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The birth of contemporary Christian music dates back to the late 1960s, but Christian rock came into its own in the 1980s.[1]

Billboard magazine started to post the Top 10 Christian rock songs, and some radio stations[who?] started to play Christian rock.[citation needed] Bands such as DC Talk, Jars of Clay, Audio Adrenaline and many others achieved commercial success.[citation needed] This list excludes bands that are primarily heavy metal or hardcore punk. Those bands appear in the list of Christian metal artists and list of Christian hardcore bands, respectively.

The Encyclopedia of Contemporary Christian Music defines contemporary Christian music (CCM) as "music that appeals to self-identified fans of contemporary Christian music on account of a perceived connection to what they regard as Christianity".[2] Based on that definition, this list may include bands who work in the Christian music industry, as well as artists in the general market whose lyrics reflect their Christian faith (or where either the artists themselves and other sources identify members as performing Christian music). Some bands resist the "Christian rock" label, but are still identified under the label by outside sources.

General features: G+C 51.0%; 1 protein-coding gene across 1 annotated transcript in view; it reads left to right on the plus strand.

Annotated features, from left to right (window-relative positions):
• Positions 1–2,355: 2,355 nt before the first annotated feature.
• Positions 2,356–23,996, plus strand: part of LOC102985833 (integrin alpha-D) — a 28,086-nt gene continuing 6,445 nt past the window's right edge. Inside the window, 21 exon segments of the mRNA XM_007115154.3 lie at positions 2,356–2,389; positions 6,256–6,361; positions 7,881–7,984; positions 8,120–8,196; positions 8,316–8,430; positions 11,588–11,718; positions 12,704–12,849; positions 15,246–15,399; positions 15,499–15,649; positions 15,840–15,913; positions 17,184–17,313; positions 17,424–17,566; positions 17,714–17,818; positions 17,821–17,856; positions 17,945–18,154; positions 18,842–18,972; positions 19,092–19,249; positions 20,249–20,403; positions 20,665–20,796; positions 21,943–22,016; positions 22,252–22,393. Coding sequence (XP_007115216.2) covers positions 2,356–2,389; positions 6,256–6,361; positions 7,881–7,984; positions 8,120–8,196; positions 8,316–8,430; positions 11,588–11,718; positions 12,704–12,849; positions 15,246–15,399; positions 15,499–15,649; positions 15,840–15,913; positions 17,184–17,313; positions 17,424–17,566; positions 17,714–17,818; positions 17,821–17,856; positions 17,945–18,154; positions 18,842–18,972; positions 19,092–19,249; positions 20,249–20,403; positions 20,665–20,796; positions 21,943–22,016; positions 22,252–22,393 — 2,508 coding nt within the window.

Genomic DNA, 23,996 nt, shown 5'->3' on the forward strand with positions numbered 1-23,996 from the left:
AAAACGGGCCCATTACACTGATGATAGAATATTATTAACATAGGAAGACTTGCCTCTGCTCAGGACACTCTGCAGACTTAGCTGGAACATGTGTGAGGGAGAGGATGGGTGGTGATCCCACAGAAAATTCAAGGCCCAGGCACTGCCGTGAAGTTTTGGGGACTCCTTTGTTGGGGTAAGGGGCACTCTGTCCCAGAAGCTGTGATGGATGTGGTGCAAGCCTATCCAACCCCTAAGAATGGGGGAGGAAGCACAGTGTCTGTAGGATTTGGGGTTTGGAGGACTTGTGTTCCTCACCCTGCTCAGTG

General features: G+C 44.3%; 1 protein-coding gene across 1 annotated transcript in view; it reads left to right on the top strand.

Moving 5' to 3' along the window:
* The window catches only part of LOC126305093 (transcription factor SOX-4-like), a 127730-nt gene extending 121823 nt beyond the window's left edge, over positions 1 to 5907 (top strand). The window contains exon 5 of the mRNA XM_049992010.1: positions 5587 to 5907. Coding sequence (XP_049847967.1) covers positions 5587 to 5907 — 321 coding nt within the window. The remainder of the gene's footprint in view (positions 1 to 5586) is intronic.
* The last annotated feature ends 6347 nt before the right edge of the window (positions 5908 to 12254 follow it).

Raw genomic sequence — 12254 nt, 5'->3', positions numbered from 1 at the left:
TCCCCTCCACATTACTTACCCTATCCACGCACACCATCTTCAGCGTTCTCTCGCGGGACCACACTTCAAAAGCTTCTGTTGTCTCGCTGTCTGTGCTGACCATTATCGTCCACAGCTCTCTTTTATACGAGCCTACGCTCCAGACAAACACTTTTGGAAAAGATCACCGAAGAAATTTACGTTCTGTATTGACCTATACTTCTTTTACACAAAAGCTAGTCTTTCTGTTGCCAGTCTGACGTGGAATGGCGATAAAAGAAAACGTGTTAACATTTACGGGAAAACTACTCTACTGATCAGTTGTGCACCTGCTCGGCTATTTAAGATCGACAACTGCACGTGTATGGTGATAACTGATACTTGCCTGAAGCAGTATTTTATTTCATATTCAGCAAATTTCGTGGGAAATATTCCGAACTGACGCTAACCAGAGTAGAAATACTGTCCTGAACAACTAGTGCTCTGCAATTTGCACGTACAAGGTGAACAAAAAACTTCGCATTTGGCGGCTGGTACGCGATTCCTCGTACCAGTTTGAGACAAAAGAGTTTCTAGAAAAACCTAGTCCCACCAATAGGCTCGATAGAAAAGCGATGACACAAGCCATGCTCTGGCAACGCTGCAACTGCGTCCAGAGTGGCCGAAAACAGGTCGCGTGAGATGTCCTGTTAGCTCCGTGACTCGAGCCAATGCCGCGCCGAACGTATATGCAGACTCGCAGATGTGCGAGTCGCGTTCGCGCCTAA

See also


  1. ^ Huckabee, Tyler. "Who killed the contemporary Christian music industry?". The Week. Retrieved December 4, 2019.
  2. ^ Powell, Mark Allan (2002). Encyclopedia of Contemporary Christian Music (First printing ed.). Peabody, Massachusetts: Hendrickson Publishers. p. 13. ISBN 1-56563-679-1. What I propose is that we define contemporary Christian music exactly the same way we define all other genres. Such labels are always audience-driven and are based unapologetically on perception, not content or intent. If I were writing a book on punk rock, I would find out what people who call themselves fans of punk rock like to listen to.
  3. ^ "Into The Fray". Retrieved February 23, 2010.
  4. ^ Brennan, Sandra. "The Imperials Biography & History". AllMusic. Retrieved June 28, 2020.